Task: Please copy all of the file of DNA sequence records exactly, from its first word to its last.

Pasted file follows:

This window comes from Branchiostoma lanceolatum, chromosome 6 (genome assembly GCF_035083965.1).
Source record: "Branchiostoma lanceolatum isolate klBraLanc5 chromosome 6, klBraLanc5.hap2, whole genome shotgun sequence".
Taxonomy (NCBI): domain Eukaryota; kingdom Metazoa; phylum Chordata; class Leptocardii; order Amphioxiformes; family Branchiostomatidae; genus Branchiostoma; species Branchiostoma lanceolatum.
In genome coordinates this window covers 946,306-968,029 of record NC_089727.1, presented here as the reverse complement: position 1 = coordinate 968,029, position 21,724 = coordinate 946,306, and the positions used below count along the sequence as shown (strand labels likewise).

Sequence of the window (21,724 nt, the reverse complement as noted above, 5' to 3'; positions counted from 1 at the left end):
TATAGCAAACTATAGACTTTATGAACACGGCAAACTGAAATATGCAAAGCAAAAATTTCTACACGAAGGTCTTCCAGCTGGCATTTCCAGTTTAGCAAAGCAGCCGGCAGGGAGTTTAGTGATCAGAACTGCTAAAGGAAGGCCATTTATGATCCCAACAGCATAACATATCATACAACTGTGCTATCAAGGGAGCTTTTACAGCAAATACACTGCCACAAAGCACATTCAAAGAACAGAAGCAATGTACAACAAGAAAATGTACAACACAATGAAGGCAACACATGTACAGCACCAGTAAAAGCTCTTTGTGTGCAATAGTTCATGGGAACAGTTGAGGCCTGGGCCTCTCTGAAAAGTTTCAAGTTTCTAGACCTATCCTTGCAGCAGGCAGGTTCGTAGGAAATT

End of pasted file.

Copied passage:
This window comes from Branchiostoma lanceolatum, chromosome 6 (genome assembly GCF_035083965.1).
Source record: "Branchiostoma lanceolatum isolate klBraLanc5 chromosome 6, klBraLanc5.hap2, whole genome shotgun sequence".
Taxonomy (NCBI): domain Eukaryota; kingdom Metazoa; phylum Chordata; class Leptocardii; order Amphioxiformes; family Branchiostomatidae; genus Branchiostoma; species Branchiostoma lanceolatum.
In genome coordinates this window covers 946,306-968,029 of record NC_089727.1, presented here as the reverse complement: position 1 = coordinate 968,029, position 21,724 = coordinate 946,306, and the positions used below count along the sequence as shown (strand labels likewise).

Sequence of the window (21,724 nt, the reverse complement as noted above, 5' to 3'; positions counted from 1 at the left end):
TATAGCAAACTATAGACTTTATGAACACGGCAAACTGAAATATGCAAAGCAAAAATTTCTACACGAAGGTCTTCCAGCTGGCATTTCCAGTTTAGCAAAGCAGCCGGCAGGGAGTTTAGTGATCAGAACTGCTAAAGGAAGGCCATTTATGATCCCAACAGCATAACATATCATACAACTGTGCTATCAAGGGAGCTTTTACAGCAAATACACTGCCACAAAGCACATTCAAAGAACAGAAGCAATGTACAACAAGAAAATGTACAACACAATGAAGGCAACACATGTACAGCACCAGTAAAAGCTCTTTGTGTGCAATAGTTCATGGGAACAGTTGAGGCCTGGGCCTCTCTGAAAAGTTTCAAGTTTCTAGACCTATCCTTGCAGCAGGCAGGTTCGTAGGAAATT